Alcohol Abuse Symptoms

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Problem gambling resources

National Institute on Alcohol Abuse and Alcoholism

National Institute on Drug Abuse

National Statistics on Teenage Alcohol and Drug Use

National Clearinghouse for Alcohol and Drug Information

National Directory of Drug Abuse and Alcoholism Treatment and Prevention Programs Facility Locator

National Council on Alcoholism and Drug Dependence

Alcoholics Anonymous

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Alcohol Abuse Symptoms

Twenty Questions About Alcohol Abuse

How to do a motivational interview
In the first interview, you begin to motivate persons to see the truth about their problem. Questions about alcohol and other drug use are most appropriately asked as a part of the history of personal habits, such as use of tobacco products and caffeine ingestion. Questions should be asked candidly and in a non-judgmental manner to avoid defensiveness. Remember, this is person-centered interviewing, not professional-centered, and the interview should incorporate the following elements (Prochaska, 2003; Delbanco, 1992; Graham. & Fleming, (1998): Miller & Rollnick, 1991; Ockene, Quirk, Goldberg, Kristeller, Donnelly, Kalan et al., 1998; Rollnick, Heather, Gold & Hall, 1992):

Questions to ask an ADULT
The National Institute on Alcohol Abuse and Alcoholism (NIAAA) has developed the following low-risk drinking guidelines:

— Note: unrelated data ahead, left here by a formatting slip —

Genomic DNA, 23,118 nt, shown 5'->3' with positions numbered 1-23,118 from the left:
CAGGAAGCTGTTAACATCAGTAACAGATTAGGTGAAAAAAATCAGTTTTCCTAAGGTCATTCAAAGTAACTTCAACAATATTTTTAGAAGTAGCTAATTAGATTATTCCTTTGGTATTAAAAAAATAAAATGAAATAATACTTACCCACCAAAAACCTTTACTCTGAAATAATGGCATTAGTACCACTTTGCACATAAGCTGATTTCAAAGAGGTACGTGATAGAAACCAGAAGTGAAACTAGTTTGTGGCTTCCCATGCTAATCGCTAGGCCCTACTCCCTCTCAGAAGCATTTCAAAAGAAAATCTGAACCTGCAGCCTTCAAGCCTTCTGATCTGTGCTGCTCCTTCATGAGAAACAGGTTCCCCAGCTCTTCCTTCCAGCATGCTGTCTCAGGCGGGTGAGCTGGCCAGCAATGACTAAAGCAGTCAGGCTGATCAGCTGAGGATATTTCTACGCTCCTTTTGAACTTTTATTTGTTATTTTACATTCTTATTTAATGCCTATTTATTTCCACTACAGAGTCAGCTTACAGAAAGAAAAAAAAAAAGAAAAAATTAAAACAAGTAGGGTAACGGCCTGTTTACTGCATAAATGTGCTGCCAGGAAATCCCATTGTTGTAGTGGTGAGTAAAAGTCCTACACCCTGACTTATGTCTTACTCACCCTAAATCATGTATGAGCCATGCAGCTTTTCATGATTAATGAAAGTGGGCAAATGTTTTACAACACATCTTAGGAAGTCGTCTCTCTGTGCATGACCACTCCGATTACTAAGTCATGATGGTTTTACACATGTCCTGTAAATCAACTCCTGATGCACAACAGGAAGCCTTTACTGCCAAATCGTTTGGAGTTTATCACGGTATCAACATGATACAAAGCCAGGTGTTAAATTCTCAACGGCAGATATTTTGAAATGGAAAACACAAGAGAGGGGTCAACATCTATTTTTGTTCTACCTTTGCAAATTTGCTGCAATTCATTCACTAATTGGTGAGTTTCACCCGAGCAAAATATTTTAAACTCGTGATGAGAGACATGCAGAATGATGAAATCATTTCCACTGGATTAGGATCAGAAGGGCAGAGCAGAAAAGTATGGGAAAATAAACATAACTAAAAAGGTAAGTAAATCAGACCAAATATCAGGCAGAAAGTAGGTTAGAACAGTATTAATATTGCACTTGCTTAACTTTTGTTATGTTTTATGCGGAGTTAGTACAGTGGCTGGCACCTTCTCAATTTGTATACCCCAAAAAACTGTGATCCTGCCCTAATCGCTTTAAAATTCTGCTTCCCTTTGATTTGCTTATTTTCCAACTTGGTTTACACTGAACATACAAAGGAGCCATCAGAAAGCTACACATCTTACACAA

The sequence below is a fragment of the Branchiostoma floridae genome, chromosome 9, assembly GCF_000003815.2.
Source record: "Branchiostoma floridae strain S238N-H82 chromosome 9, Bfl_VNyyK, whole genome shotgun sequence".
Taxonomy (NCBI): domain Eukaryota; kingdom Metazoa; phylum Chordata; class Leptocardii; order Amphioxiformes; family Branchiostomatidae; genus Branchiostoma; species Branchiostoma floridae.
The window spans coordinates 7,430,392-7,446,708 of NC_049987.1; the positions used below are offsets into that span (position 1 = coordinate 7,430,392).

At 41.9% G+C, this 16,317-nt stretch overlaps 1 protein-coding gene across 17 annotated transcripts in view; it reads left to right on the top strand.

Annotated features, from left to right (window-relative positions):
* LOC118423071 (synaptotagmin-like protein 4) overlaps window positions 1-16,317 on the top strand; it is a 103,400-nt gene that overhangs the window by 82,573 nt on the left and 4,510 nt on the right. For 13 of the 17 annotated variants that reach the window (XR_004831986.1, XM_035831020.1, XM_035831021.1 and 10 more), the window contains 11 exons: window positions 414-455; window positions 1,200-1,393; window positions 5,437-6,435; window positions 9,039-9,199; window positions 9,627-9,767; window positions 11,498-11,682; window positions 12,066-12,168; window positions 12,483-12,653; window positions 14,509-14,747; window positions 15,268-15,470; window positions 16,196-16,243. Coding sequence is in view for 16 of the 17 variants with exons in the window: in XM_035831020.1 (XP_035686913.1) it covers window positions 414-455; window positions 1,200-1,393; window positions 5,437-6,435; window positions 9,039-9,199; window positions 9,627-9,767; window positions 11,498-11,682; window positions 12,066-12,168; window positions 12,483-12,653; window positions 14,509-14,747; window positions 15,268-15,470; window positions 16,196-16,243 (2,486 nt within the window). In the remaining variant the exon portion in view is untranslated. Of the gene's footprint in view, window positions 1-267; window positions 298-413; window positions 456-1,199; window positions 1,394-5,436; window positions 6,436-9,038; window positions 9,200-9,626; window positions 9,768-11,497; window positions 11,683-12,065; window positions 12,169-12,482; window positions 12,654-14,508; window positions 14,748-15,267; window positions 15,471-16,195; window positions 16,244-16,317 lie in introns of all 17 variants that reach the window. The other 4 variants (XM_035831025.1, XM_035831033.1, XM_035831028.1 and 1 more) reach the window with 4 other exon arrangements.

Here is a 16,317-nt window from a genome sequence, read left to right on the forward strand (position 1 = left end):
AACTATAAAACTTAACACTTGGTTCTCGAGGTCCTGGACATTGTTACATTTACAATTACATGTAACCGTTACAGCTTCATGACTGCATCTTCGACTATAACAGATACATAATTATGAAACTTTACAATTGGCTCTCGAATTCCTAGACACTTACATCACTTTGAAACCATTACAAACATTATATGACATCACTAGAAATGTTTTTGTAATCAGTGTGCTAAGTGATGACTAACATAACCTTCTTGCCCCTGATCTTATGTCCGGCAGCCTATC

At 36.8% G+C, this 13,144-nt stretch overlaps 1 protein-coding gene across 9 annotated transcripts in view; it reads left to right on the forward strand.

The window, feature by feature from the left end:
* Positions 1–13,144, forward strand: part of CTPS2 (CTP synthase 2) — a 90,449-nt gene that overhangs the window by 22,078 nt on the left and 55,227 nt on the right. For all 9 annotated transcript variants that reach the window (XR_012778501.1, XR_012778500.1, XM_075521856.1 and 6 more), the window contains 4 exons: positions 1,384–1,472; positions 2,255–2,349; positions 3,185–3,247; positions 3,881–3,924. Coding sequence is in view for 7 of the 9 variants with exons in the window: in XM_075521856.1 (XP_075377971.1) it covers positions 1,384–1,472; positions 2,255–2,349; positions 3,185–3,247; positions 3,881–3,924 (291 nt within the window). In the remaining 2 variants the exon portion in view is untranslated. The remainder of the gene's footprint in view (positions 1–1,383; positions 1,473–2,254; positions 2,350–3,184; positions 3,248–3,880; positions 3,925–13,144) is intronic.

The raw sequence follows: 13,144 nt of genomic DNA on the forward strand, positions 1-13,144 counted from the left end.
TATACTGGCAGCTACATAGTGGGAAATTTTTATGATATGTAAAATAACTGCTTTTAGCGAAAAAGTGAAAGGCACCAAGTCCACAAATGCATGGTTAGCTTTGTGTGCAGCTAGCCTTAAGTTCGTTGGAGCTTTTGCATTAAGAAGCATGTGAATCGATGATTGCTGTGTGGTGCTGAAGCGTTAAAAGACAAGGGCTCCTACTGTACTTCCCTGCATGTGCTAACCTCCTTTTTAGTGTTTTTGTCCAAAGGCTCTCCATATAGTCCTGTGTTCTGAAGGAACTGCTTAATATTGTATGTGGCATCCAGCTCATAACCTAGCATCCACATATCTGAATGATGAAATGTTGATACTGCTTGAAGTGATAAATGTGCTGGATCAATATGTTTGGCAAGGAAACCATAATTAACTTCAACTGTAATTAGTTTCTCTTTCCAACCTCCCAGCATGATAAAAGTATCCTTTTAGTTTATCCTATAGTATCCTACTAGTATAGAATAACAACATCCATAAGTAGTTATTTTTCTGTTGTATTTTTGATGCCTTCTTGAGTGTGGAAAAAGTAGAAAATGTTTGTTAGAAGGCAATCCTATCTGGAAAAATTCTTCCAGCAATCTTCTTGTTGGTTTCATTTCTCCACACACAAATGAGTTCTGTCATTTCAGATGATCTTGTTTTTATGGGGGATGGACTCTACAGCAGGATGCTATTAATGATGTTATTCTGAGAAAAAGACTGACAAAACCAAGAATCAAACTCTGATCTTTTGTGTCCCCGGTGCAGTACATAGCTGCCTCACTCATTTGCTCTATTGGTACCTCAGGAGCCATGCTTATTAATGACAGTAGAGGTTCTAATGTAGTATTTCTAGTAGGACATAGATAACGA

At sometime during the first interview, certain questions need to be asked to assess alcohol problems. They have to be answered honestly to give you a clear picture of the extent of the drinking. Most persons who have alcohol problems will be evasive or deny their alcohol abuse, so the questions should be asked of the person, as well as a reliable family member.
The following questions and flags are taken from the American Society of Addiction Medicine (
1. Have you ever tried to cut down on your drinking?
2. Have you ever felt annoyed when someone talked to you about your drinking?
3. Have you ever felt bad or guilty about your drinking?
4. Have you ever had a drink in the morning to settle yourself down?
5. Has alcohol or drugs ever caused you family problems?
6. Has a physician ever told you to cut down on or quit use of alcohol?
7. When drinking/using drugs, have you ever had a memory loss (blackout)?
If persons answer yes to any one of these questions that’s a red flag for alcoholism. If they answer yes to two questions, that’s probable alcoholism. Make sure you don’t just ask the person. Ask family members, friends and anyone else who can give you collateral information.

History/Behavioral Observation Red Flags for Adult Alcohol Abuse

Laboratory Red Flags for Adult Alcohol/Drug Abuse

History/Behavioral Observation Red Flags for Adolescent Alcohol Abuse